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Bolton Expedition 1896
Cliffe Glacier
Clinton Wood
Comox Glacier
Comox Glacier 1922
Comox Glacier 1925
Comstock Mtn
Conuma Peak
Copper King Mine
Crown Mtn
Elkhorn 1912
Elkhorn 1949
Elkhorn 1968
Eugene Croteau
Golden Bullets
Golden Hinde 1913/14
Golden Hinde 1937
Golden Hinde 1983
Harry Winstone Tragedy
Jack Mitchell
Jim Mitchell Tragedy
John Buttle
Judges Route
Koksilah's Silver Mine
Landslide Lake
Mackenzie Range
Malaspina Peak
Mariner Mtn
Marjories Load
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Mt. Albert Edward 1938
Mt. Becher
Mt. Benson 1913
Mt. Benson
Mt. Doogie Dowler
Mt. Colonel Foster
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Strathcona Park 1980's
The Misthorns
The Unwild Side
Victoria Peak
Waterloo Mountain 1865
Wheaton Hut/Marble Meadows
William DeVoe
Woss Lake
You Creek Mine
Zeballos Peak

Other Stories:
Sierra de los Tuxtlas
Cerro del Tepozteco
Mt. Roraima
Nevada Alpamayo
Nevada del Tolima
Nevado de Toluca
Pico Bolivar
Uluru/Ayers Rock
Volcan Purace
Volcan San Jose

Island 6000

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Mount Doogie Dowler:
Dogstooth or the Cowboy's Hat

by Lindsay Elms

A mountains physical appearance often gives rise to local names and there are numerous instances where people in a community will give a mountain a particular name because it resembles a specific object: Pyramid Peak, The Thumb, Rugged Mountain or even Nine Peaks. In the early 1900's the highest mountain on Vancouver Island, the Golden Hinde, was called "The Roosters Comb" because of its resemblance to the comb of a rooster. Although not everyone will agree that these nomenclatures are fitting, the names tend to stick and get passed on by word-of-mouth. On the mainland of Canada just north of West Redonda Island between Bute Inlet and Toba Inlet in Desolation Sound is one such mountain. On a clear day this mountain can be seen while driving north from both the old Island Highway near Oyster Bay south of Campbell River and sections of the new Inland Island Highway as it approaches the Campbell River airport. This mountain has been called at different times either "Dogtooth" or "The Cowboy's Hat" depending on your frame of mind at the time. This is, however, not its official name.

This double summited mountain was officially named Mount Doogie Dowler (2,076m) in May 1984, by Rolf Kellerhals, a resident of Quadra Island. Doogie Dowler was a local of Refuge Cove and Heriot Bay from 1949 to 1983 who, with his wife Pauline, owned and operated the Heriot Bay Store and Post Office for many years. As a memorial to Dowler, Kellerhals named the mountain that could be seen every day from the front porch of the store.

Who and when the first ascent of Mount Doogie Dowler was made is unknown but the mountain made the news in November 2002 when a young Black Creek man, Nathan Travis Smith, died on the slopes of the mountain from a fall after a solo ascent. The reason for the fall is not known but his untimely death only reiterates that solo climbing can be dangerous. Although there are many instances when climbers go out on their own, this form of climbing is venomously attacked by the general public and called irresponsible. We need to acknowledge, however, that as in any dangerous sport there will always be those who take risks and we need to look at their background and experience before generalizing. By looking at the progression of certain sports, including some of those in the high profile Olympic (summer and winter) Games, we see that those who take the risks by performing feats that were once considered impossible ultimately become the champions and in the process up the standards for the future. Mountaineering as a sport has also seen changes due to those who take risks through improved equipment, experience and by having the drive and mental stamina to perform the feats that some might say borders on insanity. Unfortunately, even for the best, unforeseen accidents can and do happen.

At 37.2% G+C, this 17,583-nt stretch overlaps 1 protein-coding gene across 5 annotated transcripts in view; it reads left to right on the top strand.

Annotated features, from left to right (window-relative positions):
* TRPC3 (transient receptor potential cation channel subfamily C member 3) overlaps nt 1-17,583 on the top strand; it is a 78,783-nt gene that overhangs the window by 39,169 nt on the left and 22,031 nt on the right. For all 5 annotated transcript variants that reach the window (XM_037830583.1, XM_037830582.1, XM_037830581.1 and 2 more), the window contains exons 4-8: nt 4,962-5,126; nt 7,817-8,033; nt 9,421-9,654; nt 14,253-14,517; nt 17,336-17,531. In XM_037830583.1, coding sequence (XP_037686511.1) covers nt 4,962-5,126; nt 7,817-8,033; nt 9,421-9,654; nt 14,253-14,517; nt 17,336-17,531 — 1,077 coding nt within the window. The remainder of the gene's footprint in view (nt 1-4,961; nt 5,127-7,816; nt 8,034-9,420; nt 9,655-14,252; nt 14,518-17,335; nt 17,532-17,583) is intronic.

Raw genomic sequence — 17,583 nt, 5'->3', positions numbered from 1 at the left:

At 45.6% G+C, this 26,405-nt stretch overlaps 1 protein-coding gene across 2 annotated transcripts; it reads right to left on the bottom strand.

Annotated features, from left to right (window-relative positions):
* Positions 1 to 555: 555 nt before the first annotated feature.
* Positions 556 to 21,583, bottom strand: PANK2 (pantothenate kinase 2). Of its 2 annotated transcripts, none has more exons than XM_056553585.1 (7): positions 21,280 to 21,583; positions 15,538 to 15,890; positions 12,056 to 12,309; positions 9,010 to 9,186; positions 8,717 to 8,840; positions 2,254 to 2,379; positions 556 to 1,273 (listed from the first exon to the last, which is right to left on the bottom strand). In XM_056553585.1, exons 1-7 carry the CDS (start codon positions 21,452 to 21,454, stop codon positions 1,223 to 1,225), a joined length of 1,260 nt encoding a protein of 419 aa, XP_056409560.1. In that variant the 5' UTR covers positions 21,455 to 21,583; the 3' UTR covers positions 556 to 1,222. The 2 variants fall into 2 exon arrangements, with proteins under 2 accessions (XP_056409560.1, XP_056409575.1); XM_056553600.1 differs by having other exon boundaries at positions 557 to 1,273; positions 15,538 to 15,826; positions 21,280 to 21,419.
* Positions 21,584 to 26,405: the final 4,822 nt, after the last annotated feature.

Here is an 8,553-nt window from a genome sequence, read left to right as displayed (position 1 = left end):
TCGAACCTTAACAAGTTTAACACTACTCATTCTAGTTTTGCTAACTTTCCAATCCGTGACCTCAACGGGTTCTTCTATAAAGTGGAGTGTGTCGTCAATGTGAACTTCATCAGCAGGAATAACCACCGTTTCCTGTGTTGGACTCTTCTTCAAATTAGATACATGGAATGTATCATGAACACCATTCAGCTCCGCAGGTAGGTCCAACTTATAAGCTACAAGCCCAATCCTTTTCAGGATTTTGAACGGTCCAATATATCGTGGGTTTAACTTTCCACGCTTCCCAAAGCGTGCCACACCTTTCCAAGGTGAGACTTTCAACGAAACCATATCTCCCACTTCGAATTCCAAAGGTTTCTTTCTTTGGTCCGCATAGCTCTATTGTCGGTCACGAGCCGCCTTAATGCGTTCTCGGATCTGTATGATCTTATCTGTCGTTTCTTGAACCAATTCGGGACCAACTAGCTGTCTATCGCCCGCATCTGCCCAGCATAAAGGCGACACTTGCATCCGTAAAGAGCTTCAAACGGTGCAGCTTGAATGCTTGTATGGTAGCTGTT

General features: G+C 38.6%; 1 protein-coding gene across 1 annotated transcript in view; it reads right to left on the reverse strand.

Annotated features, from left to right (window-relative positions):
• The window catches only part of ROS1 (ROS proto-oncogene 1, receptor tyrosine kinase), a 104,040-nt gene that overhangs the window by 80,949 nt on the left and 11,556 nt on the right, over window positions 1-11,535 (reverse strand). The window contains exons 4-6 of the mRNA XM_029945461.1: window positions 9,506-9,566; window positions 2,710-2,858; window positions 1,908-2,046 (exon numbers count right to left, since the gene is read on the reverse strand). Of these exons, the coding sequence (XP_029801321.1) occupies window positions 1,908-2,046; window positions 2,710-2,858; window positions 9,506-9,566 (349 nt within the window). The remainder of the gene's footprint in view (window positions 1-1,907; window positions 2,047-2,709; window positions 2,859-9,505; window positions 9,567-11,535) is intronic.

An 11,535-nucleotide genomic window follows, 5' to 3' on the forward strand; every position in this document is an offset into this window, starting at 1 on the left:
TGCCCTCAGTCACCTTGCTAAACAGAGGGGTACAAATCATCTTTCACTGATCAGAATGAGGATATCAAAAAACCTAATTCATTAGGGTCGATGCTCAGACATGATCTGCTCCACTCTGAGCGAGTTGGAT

However, Mount Doogie Dowler, "The Cowboy's Hat," or "Dogtooth," which ever name you choose to call it by, isn't any more dangerous then any other mountain. As with most mountains, there are easy ways up as well as more challenging routes and the route climbed depends on an individual's skills.

For those wanting to climb Mount Doogie Dowler it is accessed from Campbell River (or Heriot Bay on Quadra Island) by boat or floatplane. From the base of the mountain on the waterfront, logging roads wind part way up the mountain which helps make the climb a day trip by strong, competent climbers but on a beautiful summer's evening it is nice to camp high on the mountain and watch the sunset over Vancouver Island. As darkness descends, the lights of Campbell River and its inhabitants along the coast begin twinkling brighter and the setting sun changes from subtle yellows and pinks to vibrant reds and oranges creating a blaze of colours behind the outline of the island's mountains.

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